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Thread: preparing for #2

  1. #1
    Join Date
    Jan 2006

    Question preparing for #2

    Hi! I am having my #2 DD in July!! I have a 16 month old now--and we just finished nursing a few months ago b/c she weaned herself. She was a emergency c-section, so this time is a repeat c-section. Can I prepare myself to nurse, I mean, bring in my milk before baby comes? I just feel like with a c-section, my body wont know to produce milk asap, it happened with my #1 DD and she lost weight and my milk did not come in for almost a week! I would just like to have milk for her when she comes and get her nice and full, if I can.
    Any ideas?


  2. #2
    Join Date
    Apr 2007

    Default Re: preparing for #2

    HI Julia! There isnt much you can do to prepare your body for nursing. You can only prepare your mind. I suggest borrowing bf'ing books from the library or even buying one.

    After you give birth and the placenta seperates, then your body will start producing milk. You can produce colostrum before birth though.

    I nursed my eldest through my second's pregnancy and he pretty much 'dry-nursed' the entire time. My breasts did not produce milk again until 3 days after the new baby came.

    Have you looked into a VBAC?

    Try to remember- babies are born with enough fat stores to survive on colstrum alone for up to 10 days! It is okay and completely normal for a baby to loose weight after birth.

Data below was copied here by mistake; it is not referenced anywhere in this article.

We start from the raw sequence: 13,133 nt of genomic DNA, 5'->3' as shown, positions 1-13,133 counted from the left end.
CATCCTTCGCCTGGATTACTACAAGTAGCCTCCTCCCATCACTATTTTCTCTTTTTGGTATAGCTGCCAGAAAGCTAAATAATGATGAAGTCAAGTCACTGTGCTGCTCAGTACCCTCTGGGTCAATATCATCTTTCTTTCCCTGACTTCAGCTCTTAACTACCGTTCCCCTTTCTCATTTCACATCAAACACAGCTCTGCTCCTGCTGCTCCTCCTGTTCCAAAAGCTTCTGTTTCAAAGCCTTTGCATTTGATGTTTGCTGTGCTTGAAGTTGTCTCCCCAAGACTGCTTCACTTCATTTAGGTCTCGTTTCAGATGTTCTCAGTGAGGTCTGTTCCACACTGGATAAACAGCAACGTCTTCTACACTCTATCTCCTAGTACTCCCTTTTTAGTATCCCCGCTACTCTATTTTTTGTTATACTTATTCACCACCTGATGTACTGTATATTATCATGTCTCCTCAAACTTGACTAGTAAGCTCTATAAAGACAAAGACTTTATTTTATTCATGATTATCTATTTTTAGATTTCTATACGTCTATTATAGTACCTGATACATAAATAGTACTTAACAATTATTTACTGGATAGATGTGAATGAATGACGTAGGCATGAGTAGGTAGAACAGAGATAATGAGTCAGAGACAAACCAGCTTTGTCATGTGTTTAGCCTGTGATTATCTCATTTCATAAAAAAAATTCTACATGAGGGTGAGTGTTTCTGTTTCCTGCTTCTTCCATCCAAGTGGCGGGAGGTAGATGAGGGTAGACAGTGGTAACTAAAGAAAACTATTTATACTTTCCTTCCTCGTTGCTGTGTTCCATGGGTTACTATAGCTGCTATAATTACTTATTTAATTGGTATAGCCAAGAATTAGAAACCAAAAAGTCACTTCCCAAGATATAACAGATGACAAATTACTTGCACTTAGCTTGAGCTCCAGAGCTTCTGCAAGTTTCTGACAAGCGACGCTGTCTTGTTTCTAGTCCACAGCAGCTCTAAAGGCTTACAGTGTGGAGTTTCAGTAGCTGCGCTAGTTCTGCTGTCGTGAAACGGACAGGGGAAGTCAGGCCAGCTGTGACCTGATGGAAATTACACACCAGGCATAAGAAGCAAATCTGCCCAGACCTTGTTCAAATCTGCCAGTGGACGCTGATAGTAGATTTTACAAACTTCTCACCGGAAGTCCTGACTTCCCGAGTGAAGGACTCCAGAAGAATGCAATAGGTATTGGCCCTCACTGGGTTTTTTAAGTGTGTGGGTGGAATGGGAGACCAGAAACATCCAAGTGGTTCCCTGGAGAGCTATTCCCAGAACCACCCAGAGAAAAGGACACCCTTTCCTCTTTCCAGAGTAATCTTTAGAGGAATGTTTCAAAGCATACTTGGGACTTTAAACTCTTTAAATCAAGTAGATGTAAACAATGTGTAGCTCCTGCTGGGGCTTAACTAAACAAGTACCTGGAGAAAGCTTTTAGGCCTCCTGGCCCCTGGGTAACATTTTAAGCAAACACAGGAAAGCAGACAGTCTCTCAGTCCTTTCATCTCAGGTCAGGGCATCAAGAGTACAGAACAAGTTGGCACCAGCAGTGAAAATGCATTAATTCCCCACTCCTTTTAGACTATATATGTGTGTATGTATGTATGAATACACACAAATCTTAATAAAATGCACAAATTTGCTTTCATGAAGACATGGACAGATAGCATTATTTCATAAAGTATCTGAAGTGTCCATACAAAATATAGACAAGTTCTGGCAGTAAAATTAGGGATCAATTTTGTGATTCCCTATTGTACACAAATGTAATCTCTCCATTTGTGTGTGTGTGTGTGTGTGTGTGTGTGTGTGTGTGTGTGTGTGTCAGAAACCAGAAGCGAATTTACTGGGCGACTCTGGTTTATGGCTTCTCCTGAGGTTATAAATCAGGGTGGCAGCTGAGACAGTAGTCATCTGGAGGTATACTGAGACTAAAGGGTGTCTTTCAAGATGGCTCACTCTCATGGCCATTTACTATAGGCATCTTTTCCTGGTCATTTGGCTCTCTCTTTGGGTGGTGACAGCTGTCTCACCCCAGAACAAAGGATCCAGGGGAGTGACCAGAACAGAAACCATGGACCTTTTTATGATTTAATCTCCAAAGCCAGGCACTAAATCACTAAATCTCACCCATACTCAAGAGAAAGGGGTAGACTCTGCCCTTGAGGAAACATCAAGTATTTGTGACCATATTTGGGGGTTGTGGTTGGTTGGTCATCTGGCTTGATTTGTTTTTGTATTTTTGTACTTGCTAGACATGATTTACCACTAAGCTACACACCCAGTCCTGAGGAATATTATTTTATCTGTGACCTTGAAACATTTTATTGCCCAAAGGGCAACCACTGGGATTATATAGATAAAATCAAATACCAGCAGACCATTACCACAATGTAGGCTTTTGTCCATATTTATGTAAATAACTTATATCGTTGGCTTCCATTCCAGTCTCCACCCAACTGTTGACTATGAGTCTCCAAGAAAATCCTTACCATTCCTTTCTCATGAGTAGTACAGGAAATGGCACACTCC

Good luck!!

  3. #3
    Join Date
    Jan 2006

    Default Re: preparing for #2

    heres a link...

    don't be afraid to check out your Local LLL group, get to know your local leader before the baby is born, that way if you run into problems you'll have somebody to call right away.
    Most healthy full tern babies do not need suppliments.
    I like this link it shows how big a newborns tummy is.
    You can breastfeed this baby!

  4. #4
    Join Date
    Jul 2006

    Default Re: preparing for #2

    Not sure if this is true or not, but my LC at the hospital told me that with subsequent babies, your milk "comes in" often sooner than it did with your first. For me, my milk came in around the 36 hour mark with my 3rd baby, whereas it was on day 4 with my twins the first time around.


  5. #5

    Default Re: preparing for #2

    Hi there!

    Congratulations on your expected new baby

    Can I prepare myself to nurse, I mean, bring in my milk before baby comes?
    As the PPs have said, there's no way to bring your milk in before the baby comes. Your body starts producing colostrum, usually during your second trimester. Some mothers will leak during this time, others will not. Colostrum is baby's first (and very important) food.

    I just feel like with a c-section, my body wont know to produce milk asap, it happened with my #1 DD and she lost weight and my milk did not come in for almost a week!